The MATS technology developed at WSU and exclusively licensed by the company 915 Labs is on its way to revolutionizing packaged food.
Commercial food packaging is a mainstay of the food industry; a staple in homes for its convenience and cost-effectiveness, and in military and humanitarian efforts due to its long shelf life. However, current processing methods strip foods of their nutritional value while adding preservatives and sodium, placing them at the center of debates about unhealthy diets and growing rates of obesity and diabetes.
WSU researcher Juming Tang developed microwave-assisted thermal sterilization (MATS), a technology that eliminates food pathogens and spoilage microorganisms quickly while still maintaining nutritional value. The packaged food is immersed in pressurized water and is simultaneously heated with microwaves at a frequency that penetrates food more thoroughly than those in conventional microwave ovens. Food packaged with this process also retains more of its flavor, allowing for a wider variety of healthier, tastier packaged foods.
How it all began:
Research started in Dr. Tang’s lab more than 20 years ago led to the development of MATS. After attending a meeting of the International Microwave Institution, Dr. Tang decided to tackle a technical challenge that has long prevented the food industry from exploiting the rapid heating capabilities of microwaves: ensuring uniform and reproducible heat treatment. He designed the MATS system to use a combination of microwave heat and a hot water tunnel to very rapidly heat packaged food to sterilization temperatures, and hold it at the appropriate temperature for a minimum amount of time before very quickly cooling it down. The research attracted funding from the U.S. Army and Kraft Foods, who were looking to improve military rations and macaroni and cheese, respectively. In 2006, WSU patented the design for the 915 MHz single-mode MATS technology for producing prepackaged, low-acid foods. After four years of gaining FDA approvals, WSU licensed the MATS technology to a startup company that was purchased by 915 Labs in 2014.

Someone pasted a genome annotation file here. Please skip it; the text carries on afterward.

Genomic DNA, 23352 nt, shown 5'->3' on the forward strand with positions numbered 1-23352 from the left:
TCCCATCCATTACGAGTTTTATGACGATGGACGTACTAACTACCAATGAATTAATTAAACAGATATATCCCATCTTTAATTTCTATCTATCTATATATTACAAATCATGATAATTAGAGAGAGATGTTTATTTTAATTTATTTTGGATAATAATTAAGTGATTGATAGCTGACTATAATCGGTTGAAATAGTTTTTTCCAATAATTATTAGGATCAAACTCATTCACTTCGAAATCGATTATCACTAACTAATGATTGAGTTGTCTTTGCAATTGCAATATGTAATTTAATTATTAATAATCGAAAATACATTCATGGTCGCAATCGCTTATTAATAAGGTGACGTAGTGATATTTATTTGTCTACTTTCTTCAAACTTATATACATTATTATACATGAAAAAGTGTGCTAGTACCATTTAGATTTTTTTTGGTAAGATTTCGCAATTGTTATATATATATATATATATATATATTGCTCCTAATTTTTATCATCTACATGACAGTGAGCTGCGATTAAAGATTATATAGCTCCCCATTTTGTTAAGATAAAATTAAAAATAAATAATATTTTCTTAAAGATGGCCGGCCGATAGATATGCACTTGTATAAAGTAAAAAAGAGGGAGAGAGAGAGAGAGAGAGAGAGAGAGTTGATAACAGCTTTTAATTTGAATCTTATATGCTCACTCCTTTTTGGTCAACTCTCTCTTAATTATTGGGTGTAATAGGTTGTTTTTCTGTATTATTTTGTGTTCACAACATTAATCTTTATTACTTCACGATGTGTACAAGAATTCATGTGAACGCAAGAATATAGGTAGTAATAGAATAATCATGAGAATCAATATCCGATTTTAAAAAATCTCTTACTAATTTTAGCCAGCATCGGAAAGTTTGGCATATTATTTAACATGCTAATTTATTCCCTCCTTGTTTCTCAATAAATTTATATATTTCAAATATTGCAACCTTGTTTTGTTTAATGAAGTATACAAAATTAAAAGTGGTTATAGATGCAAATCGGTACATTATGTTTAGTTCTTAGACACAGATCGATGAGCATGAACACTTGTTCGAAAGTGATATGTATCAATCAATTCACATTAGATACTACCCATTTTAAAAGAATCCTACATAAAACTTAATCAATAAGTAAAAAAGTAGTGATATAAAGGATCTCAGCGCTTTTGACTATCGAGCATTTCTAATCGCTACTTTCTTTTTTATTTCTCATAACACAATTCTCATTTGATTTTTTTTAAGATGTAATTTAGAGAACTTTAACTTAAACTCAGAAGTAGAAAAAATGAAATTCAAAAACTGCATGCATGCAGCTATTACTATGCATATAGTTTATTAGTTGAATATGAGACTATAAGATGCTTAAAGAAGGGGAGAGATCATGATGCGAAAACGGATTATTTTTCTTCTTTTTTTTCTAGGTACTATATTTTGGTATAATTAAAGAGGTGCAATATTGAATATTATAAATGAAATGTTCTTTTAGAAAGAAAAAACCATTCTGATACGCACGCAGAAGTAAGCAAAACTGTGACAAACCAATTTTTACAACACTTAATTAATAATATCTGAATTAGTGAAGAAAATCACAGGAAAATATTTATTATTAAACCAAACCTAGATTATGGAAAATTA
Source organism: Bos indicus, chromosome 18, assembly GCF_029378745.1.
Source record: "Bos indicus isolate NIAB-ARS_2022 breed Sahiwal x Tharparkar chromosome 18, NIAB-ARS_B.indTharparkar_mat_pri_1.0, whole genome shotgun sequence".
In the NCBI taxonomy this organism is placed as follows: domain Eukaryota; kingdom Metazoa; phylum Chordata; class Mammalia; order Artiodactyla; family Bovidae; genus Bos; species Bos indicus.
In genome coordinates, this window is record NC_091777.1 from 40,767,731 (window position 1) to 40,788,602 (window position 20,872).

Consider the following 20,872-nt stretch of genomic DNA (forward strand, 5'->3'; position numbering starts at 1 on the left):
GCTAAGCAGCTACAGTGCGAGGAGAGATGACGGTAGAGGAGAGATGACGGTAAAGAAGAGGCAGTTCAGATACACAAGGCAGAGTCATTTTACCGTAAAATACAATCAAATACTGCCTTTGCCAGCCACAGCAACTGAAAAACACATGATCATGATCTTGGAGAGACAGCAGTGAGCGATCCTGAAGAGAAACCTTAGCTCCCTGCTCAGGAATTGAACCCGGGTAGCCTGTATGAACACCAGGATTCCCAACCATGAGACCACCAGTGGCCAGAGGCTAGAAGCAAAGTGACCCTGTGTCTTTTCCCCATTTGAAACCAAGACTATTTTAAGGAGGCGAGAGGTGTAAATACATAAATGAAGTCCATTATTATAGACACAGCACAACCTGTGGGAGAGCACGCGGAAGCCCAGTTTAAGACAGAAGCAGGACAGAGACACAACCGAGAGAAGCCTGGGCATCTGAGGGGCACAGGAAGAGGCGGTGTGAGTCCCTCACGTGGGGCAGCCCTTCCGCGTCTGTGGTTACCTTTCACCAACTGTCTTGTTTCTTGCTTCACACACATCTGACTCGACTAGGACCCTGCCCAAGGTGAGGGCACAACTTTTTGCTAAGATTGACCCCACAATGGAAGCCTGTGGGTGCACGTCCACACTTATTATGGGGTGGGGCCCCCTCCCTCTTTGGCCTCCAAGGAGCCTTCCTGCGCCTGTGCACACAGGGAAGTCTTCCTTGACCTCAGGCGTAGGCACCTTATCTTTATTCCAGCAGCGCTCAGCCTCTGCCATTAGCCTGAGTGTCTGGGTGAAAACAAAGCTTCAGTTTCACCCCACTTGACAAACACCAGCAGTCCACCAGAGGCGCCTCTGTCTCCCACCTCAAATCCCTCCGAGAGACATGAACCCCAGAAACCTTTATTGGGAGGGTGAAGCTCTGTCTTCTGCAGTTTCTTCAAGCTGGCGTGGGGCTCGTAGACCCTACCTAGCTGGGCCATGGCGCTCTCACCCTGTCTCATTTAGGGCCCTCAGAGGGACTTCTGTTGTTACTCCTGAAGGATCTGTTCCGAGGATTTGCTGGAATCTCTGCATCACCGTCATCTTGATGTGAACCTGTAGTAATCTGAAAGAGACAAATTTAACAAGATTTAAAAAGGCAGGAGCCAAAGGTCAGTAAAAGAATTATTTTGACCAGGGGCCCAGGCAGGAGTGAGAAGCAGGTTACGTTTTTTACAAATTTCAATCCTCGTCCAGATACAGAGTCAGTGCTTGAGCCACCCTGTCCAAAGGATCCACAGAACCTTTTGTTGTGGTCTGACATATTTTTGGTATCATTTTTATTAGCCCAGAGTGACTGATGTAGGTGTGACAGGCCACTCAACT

Learn more about the research behind this technology:
- Juming Tang’s profile
- WSU-led Microwave Sterilization Consortium
- Microwave Pasteurization Consortium
What the future holds:
According to a press release from 915 Labs, major food companies are now using a small-scale MATS-B system to develop recipes for new products and for small production runs. 915 Labs is building MATS-30 commercial production systems capable of processing up to 10 million units annually, including single-serve trays, pouches and food service packaging formats. These systems will allow companies to start full-scale production.
The first MATS-processed foods hit stores in Asia in June, and should be available at U.S. retail sites later in 2017. 915 Labs has created its own signature dishes, including macaroni and cheese and an egg frittata, and plans to launch in partnership with Amazon and a food company on the Amazon Exclusive platform.